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One of the problems with writing about living things is that there is a lot of troubling news from the natural world.  If one writes about the many sad or perplexing  issues affecting worldwide ecosystems, people get depressed and stop reading, but if one willfully ignores true problems…well, what is the point of observing and thinking about the world?  I remember CNN’s online newspage used to have a Science/Nature header which was so consistently filled with news of species die-offs, ecological disaster, and worldwide blight that the whole science section was canceled.  Now CNN has more room for “news” about Ashton Kutcher’s all fruit diet and a tech section with reviews of “cool gear” you can buy for your Superbowl party.  Sigh….

All of which is a round-about way of apologizing for today’s upsetting (but extremely important) post concerning the mass die-off of North America’s bats.  Wait! Please don’t go to other site to read about “Miley” Cyrus.  Bats are actually really important. They are key organisms in ecosystems across the continent.   If they all die, the rest of us mammals are also going to be in serious trouble

The culprit behind the bat deaths is a fungus, Geomyces destructans, which causes WNS–white nose syndrome.  Despite its cartoonish name, white nose syndrome is a horrible death sentence for most temperate bats in North America.  Geomyces destructans is a low temperature fungus (like the hideous specimens you find in neglected refrigerators).  As the bats hibernate, powdery white fungus builds up on their little wings and faces.  The poor itchy bats are awakened from hibernation and, because of the irritation, they cannot return to a suspended state.  The little animals quickly burn up their energy reserves and die—to then become macabre bat-shaped clumps of fungus.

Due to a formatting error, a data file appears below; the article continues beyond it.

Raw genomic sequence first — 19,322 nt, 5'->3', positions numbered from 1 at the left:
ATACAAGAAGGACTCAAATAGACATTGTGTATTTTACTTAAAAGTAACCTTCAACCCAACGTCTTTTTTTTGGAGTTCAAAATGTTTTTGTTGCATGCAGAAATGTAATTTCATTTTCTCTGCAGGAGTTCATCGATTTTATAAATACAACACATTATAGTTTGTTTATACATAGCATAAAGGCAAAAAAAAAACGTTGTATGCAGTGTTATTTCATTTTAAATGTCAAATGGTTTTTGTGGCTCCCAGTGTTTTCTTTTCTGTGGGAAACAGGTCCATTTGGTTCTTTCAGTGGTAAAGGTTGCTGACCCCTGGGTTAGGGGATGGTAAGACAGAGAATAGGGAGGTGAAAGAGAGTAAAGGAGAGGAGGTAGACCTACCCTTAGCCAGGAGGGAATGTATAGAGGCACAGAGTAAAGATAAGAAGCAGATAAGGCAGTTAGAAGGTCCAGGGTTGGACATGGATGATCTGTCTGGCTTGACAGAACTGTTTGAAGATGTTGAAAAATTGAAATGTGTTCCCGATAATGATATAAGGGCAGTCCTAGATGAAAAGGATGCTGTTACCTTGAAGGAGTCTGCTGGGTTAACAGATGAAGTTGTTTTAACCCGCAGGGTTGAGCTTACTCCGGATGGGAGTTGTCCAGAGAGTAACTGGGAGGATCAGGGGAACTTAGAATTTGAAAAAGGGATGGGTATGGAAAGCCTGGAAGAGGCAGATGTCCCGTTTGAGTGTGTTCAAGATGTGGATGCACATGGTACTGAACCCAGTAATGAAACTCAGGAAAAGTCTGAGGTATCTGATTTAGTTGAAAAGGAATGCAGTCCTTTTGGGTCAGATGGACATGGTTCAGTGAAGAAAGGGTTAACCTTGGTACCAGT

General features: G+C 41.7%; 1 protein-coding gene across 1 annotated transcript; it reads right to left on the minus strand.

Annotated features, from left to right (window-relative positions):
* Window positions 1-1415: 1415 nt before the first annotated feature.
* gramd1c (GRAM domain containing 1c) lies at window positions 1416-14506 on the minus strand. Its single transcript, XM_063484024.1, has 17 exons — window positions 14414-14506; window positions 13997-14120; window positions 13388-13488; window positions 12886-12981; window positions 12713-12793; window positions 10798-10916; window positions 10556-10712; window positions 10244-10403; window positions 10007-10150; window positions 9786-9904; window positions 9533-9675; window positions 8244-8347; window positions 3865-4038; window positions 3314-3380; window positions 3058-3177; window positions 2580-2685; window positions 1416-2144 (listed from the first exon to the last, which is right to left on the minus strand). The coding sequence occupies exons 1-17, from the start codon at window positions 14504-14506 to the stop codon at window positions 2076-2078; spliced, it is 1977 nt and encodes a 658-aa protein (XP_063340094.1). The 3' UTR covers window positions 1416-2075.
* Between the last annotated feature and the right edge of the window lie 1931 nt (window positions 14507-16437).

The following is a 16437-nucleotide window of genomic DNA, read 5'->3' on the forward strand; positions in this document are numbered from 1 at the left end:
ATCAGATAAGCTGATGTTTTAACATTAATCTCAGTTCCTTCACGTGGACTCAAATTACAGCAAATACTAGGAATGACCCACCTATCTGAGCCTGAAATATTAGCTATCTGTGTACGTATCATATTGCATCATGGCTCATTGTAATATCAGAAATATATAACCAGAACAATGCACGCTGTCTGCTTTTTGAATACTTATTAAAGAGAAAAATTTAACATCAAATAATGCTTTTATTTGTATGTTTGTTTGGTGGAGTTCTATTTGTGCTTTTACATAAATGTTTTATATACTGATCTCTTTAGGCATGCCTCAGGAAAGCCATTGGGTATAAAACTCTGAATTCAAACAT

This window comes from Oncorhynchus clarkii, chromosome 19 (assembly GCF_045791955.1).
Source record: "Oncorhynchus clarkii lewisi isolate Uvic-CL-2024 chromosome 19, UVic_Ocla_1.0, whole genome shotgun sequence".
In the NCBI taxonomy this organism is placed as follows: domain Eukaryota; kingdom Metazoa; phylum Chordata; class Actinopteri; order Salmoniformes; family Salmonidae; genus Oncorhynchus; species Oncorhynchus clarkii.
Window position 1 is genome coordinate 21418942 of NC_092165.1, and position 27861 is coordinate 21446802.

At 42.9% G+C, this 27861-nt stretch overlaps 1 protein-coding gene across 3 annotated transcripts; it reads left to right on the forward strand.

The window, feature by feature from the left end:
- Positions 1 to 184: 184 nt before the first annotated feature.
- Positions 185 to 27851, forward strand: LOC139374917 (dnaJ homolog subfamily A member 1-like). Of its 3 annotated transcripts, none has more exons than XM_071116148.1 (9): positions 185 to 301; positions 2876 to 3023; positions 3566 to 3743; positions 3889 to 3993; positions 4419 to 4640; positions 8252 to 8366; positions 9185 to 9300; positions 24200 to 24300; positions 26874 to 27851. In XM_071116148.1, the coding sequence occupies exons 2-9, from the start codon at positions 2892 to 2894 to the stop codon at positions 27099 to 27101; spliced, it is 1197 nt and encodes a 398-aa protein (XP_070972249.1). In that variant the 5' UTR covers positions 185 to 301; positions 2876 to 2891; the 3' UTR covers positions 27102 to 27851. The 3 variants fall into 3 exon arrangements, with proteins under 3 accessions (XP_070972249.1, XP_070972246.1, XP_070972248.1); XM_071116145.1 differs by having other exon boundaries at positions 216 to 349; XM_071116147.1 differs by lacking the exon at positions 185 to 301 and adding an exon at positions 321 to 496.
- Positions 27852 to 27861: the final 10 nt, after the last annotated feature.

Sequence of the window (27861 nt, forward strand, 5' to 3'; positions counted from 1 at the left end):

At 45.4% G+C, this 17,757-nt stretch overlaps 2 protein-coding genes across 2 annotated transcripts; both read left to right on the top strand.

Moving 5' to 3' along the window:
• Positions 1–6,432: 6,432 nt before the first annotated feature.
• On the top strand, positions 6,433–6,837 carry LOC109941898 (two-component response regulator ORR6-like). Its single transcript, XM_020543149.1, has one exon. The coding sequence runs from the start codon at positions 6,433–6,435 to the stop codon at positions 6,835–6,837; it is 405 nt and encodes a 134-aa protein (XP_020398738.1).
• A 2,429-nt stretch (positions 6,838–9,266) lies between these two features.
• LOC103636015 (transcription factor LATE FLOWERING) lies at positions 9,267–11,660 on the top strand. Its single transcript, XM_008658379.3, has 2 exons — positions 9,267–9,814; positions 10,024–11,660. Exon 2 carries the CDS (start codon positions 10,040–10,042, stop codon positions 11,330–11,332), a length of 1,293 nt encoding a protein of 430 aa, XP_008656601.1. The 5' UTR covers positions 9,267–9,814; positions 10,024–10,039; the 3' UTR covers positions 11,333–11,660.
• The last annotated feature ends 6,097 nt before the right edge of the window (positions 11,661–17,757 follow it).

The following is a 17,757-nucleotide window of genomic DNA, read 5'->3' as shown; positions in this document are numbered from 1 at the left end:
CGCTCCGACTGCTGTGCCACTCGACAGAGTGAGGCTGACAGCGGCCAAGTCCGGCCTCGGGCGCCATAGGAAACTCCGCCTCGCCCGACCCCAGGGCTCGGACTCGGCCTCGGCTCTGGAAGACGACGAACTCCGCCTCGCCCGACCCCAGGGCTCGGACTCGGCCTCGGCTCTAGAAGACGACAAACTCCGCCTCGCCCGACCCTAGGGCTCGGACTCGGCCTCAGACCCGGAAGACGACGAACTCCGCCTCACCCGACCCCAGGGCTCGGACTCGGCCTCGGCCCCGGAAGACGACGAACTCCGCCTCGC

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Geomyces destructans seems to have traveled to North America from European caves, probably on the boots or specialized equipment of spelunkers (strange troubled sportspeople who worm deep into the crushing dark of caves).  Now that the fungus is in North America, it appears to be spreading by means of bat to bat contact.  European bats seem to have a native resistance to the fungus, but American bats are unprepared for it and they have died in legion.  Ninety percent of New Jersey’s bats are believed to have already died.  As the plague moves to new colonies similar mortality is expected.  Although the disease started in the middle of New York State, it has quickly spread along the East coast and it is moving west.   Scientists worry that the pestilence could spread from coast to coast (although bats which live in warmer climes might be less susceptible to the low temperature fungus).  Bats reproduce slowly—usually at a rate of one pup (or less) per year, so bat colonies cannot replenish like sardine schools or rodent colonies.  Additionally the spores linger in caves even after all the bats have been killed.

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I personally love bats.  I find them endearing and beautiful (and relatable, since I have my own flighty nocturnal habits).  Western culture has not been so kind and often equates the flying mammals with witchcraft, Satan, demons, and all other manner of underworld fiends (the Chinese, however, see bats as lucky—in fact one of the Eight Taoist immortals began his cycle of incarnation as a bat).  A surprising number of Americans cleave to the old ways and smile at the horrifying curse that jackass cave explorers have unknowingly unleashed on our little chiropteran friends.

This attitude is a big mistake.